The letter arrived last fall, delivered to the Penn State football offices in the days following the Nittany Lions' embarrassing 38-7 loss to Ohio State in Columbus. It was addressed to sophomore running back Curtis Enis, an Ohio native who had worked himself into an emotional frenzy for the game and then rushed for just 34 yards on 11 carries. "I choked," he had said after the defeat, flogging himself much too hard. Then came the letter, mixed in with a batch of autograph requests. In his short life Enis has endured academic uncertainty, athletic failure and the sting of racial taunting. But the words in the letter shook him more than he could have imagined.
You suck. We wouldn't want you at Ohio State, anyway.
There was no signature and no return address. Enis could have chucked the letter on the spot. He could have burned it to show his disgust, but he kept it. He took it home to his State College apartment, where it sat for nearly a year, words of disdain worth transforming into motivation. Last Friday he packed the letter in his overnight bag and went to the hotel where Penn State players sleep on the night before home games. On Saturday afternoon he took the letter to Beaver Stadium for the rematch with Ohio State, a game with huge implications in the Big Ten and national championship races. Before he put on his uniform, Enis pulled out the letter, read it one last time and then tore it into small pieces and threw it away.
The beauty of college football is that for all its stodgy reliance on tradition (golden helmets, "between the hedges" and Old Oaken Buckets ad nauseam), the sport roils with change. Notre Dame can be really bad. Florida can go to Baton Rouge and lose. And in one year Penn State can grow up, the same players can be completely different.
In last year's game in Columbus, the Nittany Lions' Brandon Short was a redshirt freshman linebacker who spent the afternoon on the griddle side of Ohio State tackle Orlando Pace's pancakes. "I had no idea what I was getting into," he says. Last Saturday, with Pace now wearing a St. Louis Rams uniform, Short had seven tackles (two for losses), an interception and half a sack.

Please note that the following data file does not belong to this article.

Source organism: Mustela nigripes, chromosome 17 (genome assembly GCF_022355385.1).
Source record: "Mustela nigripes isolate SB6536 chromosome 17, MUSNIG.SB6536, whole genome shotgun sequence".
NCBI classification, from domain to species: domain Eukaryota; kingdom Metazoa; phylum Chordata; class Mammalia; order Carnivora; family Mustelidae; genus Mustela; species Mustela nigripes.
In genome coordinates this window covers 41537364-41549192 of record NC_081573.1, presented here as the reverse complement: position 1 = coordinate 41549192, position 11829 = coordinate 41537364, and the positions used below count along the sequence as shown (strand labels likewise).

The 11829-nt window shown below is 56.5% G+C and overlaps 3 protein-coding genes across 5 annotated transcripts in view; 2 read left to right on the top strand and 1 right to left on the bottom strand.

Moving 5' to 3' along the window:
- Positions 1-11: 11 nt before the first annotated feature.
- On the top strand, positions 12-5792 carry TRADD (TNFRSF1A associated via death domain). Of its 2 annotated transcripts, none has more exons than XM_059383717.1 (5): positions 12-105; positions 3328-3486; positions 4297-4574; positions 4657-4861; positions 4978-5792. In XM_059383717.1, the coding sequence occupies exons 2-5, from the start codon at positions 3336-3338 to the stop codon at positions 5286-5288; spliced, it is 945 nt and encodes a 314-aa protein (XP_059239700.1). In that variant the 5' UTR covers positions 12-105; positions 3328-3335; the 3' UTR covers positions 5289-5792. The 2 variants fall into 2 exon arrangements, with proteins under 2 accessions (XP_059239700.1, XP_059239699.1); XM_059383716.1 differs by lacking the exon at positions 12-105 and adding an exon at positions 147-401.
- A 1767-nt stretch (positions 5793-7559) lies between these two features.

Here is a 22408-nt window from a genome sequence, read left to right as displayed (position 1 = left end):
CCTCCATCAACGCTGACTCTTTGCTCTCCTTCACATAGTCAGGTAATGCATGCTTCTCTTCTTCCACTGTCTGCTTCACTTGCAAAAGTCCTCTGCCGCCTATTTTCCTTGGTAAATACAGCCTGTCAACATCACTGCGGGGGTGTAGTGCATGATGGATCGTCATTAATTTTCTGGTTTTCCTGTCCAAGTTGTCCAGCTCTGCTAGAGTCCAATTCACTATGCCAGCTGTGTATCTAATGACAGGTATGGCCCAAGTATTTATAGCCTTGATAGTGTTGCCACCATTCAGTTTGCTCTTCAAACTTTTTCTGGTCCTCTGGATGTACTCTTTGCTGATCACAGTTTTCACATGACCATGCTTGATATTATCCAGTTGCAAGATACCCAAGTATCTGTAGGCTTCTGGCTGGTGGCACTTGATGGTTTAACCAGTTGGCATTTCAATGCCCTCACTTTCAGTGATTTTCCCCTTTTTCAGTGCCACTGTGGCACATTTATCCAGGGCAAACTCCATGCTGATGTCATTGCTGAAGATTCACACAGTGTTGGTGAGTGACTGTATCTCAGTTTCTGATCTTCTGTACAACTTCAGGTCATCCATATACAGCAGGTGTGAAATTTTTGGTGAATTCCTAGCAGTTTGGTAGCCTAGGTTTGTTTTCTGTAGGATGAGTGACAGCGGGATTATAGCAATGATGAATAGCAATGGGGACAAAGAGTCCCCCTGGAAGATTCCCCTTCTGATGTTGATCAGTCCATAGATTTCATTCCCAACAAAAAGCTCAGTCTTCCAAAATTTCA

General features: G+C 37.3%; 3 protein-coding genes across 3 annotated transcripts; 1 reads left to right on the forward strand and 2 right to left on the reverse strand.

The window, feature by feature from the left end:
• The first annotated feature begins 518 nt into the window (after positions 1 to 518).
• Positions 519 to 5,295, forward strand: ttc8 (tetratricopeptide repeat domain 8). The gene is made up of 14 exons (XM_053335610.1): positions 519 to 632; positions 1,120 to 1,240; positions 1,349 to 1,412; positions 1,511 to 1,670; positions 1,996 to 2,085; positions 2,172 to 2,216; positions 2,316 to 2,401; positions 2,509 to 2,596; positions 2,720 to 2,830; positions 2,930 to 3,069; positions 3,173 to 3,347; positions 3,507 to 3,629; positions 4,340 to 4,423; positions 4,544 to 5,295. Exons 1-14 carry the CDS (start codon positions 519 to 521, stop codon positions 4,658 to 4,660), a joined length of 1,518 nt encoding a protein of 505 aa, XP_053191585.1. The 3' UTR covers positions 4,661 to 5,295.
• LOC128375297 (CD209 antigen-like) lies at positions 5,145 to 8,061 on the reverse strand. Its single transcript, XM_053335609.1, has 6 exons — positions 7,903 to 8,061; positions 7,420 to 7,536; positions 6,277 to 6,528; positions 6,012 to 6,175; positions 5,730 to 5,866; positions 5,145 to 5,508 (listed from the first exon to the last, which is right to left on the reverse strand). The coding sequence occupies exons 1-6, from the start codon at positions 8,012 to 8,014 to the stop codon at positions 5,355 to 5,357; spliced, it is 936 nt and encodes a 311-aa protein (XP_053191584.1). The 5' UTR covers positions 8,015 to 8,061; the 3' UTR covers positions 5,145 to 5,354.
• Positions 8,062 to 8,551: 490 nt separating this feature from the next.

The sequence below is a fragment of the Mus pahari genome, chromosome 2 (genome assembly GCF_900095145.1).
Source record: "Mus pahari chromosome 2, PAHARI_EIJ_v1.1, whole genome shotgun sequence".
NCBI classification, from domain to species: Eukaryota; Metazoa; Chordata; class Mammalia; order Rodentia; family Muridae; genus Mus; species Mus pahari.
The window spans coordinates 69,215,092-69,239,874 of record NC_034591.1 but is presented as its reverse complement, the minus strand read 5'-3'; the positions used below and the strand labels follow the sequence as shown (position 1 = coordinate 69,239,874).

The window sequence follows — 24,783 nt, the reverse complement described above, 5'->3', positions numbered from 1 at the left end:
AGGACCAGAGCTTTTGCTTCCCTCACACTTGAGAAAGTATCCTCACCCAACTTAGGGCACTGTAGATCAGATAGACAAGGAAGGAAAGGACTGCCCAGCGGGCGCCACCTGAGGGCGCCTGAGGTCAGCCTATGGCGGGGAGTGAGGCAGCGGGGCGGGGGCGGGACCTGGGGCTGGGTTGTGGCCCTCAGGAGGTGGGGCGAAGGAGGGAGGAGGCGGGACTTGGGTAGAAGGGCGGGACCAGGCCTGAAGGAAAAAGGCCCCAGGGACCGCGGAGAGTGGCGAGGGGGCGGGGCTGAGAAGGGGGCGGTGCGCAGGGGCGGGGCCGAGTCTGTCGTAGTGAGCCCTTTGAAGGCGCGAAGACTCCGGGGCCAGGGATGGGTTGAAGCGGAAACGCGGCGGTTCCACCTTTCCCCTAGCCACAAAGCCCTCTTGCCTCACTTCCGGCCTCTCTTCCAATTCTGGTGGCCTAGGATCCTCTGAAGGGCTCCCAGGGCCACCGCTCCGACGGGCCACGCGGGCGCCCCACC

A year ago Mike McQueary was a junior backup quarterback, a carrot-topped hometown kid from State College whose high school buddies were convinced he would never play for Penn State when it really counted. After beginning this season as the starter and easily winning four times, McQueary survived the toughest game of his life last Saturday, getting tagged so often that he ended the afternoon with a ringing headache and a sprained thumb. But McQueary endured and guided Penn State 86 yards in the fourth quarter for the winning touchdown. "Just decided to let it go and stop worrying about making a mistake," he said afterward.
Last fall Penn State wideout Joe Jurevicius was jailed by Ohio State All-America defensive back Shawn Springs and held to a single catch. Last Saturday he caught five passes for 59 yards and blocked ferociously. "I've been taking shots in the Ohio papers for a year, 'overrated receiver' and all that," Jurevicius said. "Bragging's on the Pennsylvania side now."
They all learned something from the beating they took last year, but none learned more than Enis. He scored the winning touchdown in Penn State's 31-27 victory last Saturday, bolting up the right hash mark off a sweep from 26 yards out with 10:31 to play and leaving much of the record crowd of 97,282 apoplectic. On three subsequent possessions Ohio State failed to retake the lead, leaving Enis to finish the Buckeyes with four killing runs for a total of 36 yards in the final 2:24. As darkness descended on the stadium, McQueary took a knee on the Ohio State five, and Penn State students heaved a blizzard of soft drink cups into the air while shouting the obligatory "We're Number 1!" Their chant would become prophetic hours later with LSU's upset of top-ranked Florida (page 36).
Flush with their biggest win since 1994, when the Lions went 12-0 and finished second in the polls to 13-0 Nebraska, Penn State players rushed into their locker room in celebration. They had known the stakes—on the Monday before the game, coach Joe Paterno had told them, "This week you'll find out if you're a good team"—but few of them knew just how badly Enis wanted to win. In the postgame euphoria he surprised his teammates when he stood on a stool in the middle of the locker room and, with tears streaming down his cheeks and his voice cracking, yelled to them, "I want you guys to know that this game meant so much to me." Moments later he sat behind a podium at a press conference and cried there too.
Before last year's game against the Buckeyes, the first of Enis's college career on Ohio soil, he had said it was the biggest game of his life, and he had played as if overwhelmed by that truth (and overwhelmed, to be fair, by a brutal Ohio State front four, three of whom were seniors). "Curtis is a very emotional guy," Paterno said before this year's game. "Sometimes he blurts out things that don't do him a lot of good." But in the week leading to this year's game Enis throttled his emotions so thoroughly that he seemed detached. His customary Yessirs and Nosirs were delivered in clipped monotones, with lifeless eyes.